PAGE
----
Get the Lowest Prices anywhere on Macs, iPads and Apple Watches: Apple Price Guides updated May 19th

 

Apple patent for stackable Smart Connector plugs improves iPad versatility

An Apple patent published Tuesday details work on a magnetic connector interface akin to the recently introduced Smart Connector, but instead of being limited to one accessory, the proposed design can stack plugs to mate with and support multiple peripherals.




As awarded by the U.S. Patent and Trademark Office, Apple's U.S. Patent No. 9,300,083 for a "Stackable magnetically-retained connector interface" outlines a method by which two or more plugs feeding peripheral devices can be stacked vertically, one atop the other, on a single surface-mounted connector.

The document lays out two potential embodiments, one featuring two contacts and another with three contacts. Both embodiments include a magnetic retention mechanism that aligns, mates and secures accessories or accessory cables without the usual spring-loaded clips, prongs or other form of physical attachment.

For reference, Smart Connector, available on 9.7- and 12.9-inch iPad Pro models, uses a three-pin configuration for power, ground and data.




Apple proposes a variety of format options for the connector body, including designs built in to Lightning connectors. One version looks like an Apple Watch Magnetic Charging Cable, but with a set of three Smart Connector contacts instead of the usual inductive charger hardware. Another features bare contacts laid out in concentric rings, a common design seen in Apple patents covering wireless charging technology. Stackable plugs sport contacts on both sides, though single-ended variants are possible.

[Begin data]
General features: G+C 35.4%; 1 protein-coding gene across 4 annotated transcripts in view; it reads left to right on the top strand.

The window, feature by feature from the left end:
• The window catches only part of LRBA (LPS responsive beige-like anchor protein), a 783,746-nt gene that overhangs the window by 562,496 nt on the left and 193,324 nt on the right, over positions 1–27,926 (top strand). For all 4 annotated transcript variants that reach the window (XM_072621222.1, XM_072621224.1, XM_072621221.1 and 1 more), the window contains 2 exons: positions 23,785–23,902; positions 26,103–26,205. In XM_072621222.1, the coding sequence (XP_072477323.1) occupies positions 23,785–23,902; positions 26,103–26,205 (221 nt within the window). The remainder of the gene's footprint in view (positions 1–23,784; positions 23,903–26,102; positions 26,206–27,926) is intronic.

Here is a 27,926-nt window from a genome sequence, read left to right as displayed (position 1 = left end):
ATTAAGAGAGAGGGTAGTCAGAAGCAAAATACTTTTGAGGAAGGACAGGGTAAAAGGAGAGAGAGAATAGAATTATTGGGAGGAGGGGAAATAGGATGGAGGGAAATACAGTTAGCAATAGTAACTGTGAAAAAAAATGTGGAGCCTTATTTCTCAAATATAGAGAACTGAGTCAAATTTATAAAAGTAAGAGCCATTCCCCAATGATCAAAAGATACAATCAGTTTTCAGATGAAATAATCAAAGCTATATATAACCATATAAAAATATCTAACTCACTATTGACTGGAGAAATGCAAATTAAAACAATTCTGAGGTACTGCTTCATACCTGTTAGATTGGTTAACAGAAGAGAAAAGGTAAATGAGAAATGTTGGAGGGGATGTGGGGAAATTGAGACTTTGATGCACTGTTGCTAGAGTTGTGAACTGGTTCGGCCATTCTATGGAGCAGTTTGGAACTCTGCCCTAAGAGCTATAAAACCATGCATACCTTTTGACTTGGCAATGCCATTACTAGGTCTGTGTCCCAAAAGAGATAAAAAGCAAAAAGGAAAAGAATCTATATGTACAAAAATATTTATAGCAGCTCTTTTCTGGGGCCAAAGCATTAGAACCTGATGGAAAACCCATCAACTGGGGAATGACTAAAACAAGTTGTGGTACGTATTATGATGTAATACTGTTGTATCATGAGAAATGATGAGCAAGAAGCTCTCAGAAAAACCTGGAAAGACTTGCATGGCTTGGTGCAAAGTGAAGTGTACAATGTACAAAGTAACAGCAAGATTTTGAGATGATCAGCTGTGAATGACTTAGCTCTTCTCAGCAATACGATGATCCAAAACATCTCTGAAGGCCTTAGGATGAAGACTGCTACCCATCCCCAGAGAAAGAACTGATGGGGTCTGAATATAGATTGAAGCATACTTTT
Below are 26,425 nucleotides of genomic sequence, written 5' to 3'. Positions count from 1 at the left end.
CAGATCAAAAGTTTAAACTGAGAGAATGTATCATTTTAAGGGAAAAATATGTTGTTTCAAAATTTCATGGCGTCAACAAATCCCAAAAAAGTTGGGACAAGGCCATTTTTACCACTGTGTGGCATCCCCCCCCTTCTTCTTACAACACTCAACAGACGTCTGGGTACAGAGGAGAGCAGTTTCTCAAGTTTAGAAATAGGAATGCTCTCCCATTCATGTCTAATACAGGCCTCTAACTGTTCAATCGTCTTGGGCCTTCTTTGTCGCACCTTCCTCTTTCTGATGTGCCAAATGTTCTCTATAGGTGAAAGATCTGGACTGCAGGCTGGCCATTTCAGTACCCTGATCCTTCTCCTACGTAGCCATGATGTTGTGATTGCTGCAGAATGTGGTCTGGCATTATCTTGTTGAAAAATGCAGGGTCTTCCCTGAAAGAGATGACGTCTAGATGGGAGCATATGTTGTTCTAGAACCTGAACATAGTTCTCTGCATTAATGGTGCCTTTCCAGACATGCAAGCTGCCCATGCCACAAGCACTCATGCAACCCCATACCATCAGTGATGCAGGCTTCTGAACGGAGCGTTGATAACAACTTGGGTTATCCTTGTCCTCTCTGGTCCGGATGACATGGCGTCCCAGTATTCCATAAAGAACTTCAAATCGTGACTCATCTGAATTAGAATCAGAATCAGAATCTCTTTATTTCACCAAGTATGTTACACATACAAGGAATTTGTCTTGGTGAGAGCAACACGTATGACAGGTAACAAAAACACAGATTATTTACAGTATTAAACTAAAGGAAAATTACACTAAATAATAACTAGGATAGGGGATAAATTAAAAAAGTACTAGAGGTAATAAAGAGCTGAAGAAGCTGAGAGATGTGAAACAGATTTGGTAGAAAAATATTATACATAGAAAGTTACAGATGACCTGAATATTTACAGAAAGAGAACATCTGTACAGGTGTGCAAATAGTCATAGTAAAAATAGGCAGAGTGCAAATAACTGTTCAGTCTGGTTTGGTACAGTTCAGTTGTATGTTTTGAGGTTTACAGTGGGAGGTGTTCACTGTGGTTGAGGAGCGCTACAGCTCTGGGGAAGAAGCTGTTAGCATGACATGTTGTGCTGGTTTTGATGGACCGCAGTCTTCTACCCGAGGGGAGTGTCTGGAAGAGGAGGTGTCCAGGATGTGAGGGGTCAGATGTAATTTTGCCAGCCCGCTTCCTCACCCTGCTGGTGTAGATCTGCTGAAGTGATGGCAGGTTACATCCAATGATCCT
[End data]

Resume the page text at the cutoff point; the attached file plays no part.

When the magnetic connector mates with a host device, either directly or through the stack, the attached peripheral sends a signal informing onboard detection circuitry that a positive connection was made. Said signal also provides information regarding the plug's orientation, a critical piece of information for correct power and data routing. The control process is managed by routing circuitry on the host device and, for power, one or more microcontrollers.




As an example, a successfully connected pair of earphones would mate with a host device, signal successful plug mating and request power and audio data. Similarly, an AC/DC adapter would signal availability of extra power for charging the host device and its connected accessories. Apple says any number of peripherals can benefit from its stackable architecture, including battery packs, keyboards, external storage units and more.

Working off a single port, the method is much more compact than the usual array of USB, Thunderbolt and headphone jack ports seen on modern computers. In addition, the general lack of moving parts, save for spring-loaded pogo contacts, makes for a robust interface nearly immune to daily wear and tear.

Along with a host iOS device, Apple suggests connector stacking might be useful in a docking station, providing hands-free viewing or data offloading technology for a variety of devices. A dock might also include conversion circuitry and support for common connector formats, allowing it to serve as a universal adapter.




It is not known if the current Smart Connector iteration has the bandwidth to support a stackable connector architecture. However, if and when the patented technology becomes available it would address a major concern for consumers looking for thin-and-light laptop replacements, namely iPad's limited expansion options.

Apple's stackable magnetic connector patent was first filed for in September 2014 and credits Nathan P. Bosscher, Eric S. Jol, Albert J. Golko, Jeffrey J. Terlizzi and Jahan C. Minoo as its inventors.